Date Published: December 17, 2009
Publisher: Public Library of Science
Author(s): Anwar M. Hashem, Anathea S. Flaman, Aaron Farnsworth, Earl G. Brown, Gary Van Domselaar, Runtao He, Xuguang Li, Rosemary Jeanne Redfield. http://doi.org/10.1371/journal.pone.0008350
Abstract: Influenza viruses cause serious infections that can be prevented or treated using vaccines or antiviral agents, respectively. While vaccines are effective, they have a number of limitations, and influenza strains resistant to currently available anti-influenza drugs are increasingly isolated. This necessitates the exploration of novel anti-influenza therapies.
Partial Text: Influenza viruses cause a highly contagious respiratory tract infection. The frequent mutations of influenza genes, particularly those encoding surface hemagglutinin (HA) and neuraminidase (NA) proteins, allow the virus to evade the host immune system. This gives rise to new infectious strains responsible for annual epidemics associated with significant morbidity and mortality , . The recent infections of humans with the highly pathogenic avian H5N1  and swine-origin H1N1  influenza viruses reinforce the notion that the emergence of novel virus strains is unpredictable and capable of threatening the worldwide population . Given the magnitude of a flu pandemic as a threat to the global population, it is crucial to have as many prevention and treatment options as possible.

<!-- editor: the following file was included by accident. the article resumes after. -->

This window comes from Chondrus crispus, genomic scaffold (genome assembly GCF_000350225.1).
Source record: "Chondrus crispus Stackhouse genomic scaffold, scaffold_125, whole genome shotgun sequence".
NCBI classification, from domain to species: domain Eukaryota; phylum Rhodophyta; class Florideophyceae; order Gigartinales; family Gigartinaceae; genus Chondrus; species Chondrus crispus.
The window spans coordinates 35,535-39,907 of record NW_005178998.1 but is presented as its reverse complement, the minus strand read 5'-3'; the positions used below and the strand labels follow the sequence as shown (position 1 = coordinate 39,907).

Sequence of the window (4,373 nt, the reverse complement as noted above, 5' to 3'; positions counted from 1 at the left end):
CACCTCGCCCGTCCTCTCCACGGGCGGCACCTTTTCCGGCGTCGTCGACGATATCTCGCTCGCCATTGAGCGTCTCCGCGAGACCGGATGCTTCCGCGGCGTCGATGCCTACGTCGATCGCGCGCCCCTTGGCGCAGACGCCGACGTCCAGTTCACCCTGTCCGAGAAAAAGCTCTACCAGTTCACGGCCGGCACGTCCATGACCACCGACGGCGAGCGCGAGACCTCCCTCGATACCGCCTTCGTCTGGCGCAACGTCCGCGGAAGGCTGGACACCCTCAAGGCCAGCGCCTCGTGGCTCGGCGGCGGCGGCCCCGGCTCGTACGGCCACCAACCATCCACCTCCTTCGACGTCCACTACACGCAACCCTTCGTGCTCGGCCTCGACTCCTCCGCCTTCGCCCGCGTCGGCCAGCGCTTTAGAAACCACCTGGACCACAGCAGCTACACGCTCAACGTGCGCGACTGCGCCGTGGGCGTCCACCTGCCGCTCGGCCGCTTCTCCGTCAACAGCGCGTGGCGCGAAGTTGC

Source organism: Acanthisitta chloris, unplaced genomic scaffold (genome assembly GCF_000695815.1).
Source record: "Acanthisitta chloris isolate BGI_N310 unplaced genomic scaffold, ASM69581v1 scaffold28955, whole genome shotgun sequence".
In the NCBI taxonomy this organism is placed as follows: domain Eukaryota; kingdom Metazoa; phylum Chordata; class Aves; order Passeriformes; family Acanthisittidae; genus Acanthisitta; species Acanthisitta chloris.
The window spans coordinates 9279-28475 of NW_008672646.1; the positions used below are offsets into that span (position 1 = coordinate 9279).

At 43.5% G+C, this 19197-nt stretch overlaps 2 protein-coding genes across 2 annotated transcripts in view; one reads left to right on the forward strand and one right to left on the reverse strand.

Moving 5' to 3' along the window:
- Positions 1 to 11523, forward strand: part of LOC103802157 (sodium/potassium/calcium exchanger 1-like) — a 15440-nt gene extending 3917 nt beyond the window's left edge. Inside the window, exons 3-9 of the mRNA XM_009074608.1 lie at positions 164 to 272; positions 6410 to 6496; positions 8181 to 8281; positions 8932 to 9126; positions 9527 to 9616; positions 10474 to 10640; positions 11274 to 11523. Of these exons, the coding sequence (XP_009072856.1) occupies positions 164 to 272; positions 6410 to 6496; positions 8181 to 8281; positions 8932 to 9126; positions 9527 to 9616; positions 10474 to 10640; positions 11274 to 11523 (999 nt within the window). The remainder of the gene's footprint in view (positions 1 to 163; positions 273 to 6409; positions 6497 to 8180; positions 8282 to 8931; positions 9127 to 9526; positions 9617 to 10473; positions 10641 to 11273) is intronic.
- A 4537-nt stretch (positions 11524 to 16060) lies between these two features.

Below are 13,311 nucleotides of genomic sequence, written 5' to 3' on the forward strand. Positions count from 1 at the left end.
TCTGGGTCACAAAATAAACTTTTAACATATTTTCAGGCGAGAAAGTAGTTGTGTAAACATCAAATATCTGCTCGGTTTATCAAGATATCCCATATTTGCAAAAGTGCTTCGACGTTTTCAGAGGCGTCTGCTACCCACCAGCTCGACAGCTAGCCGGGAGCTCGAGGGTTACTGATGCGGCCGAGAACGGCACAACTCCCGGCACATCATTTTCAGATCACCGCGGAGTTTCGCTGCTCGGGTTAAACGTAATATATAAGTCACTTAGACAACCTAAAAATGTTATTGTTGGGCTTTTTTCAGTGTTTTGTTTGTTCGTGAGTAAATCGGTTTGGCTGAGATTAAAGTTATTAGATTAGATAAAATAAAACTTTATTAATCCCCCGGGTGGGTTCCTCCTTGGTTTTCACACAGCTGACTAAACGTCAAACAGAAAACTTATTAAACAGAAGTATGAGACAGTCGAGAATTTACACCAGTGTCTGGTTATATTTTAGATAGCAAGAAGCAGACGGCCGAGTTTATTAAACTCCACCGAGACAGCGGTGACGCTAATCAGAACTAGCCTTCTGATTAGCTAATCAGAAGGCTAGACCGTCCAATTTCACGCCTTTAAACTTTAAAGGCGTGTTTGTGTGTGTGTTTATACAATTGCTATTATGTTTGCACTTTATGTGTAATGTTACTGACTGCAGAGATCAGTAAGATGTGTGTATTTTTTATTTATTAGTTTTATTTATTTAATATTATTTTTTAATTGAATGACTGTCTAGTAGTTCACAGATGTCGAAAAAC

The influenza virus is highly contagious and results in significant morbidity and mortality , . While mass vaccination of a susceptible population is the best approach to prevent influenza infections, propensity for mutation and gene reassortment can result in an occasional emergence of novel and unpredicted influenza virus strains. This can give rise to a global influenza pandemic, such as the current triple reassortant swine-origin H1N1 influenza virus , . Since considerable time is required to develop and distribute vaccines, novel influenza strains can rapidly spread globally before a vaccine is available for mass immunization. Given the potential for widespread influenza infection, it is crucial to understand and improve treatments for this disease.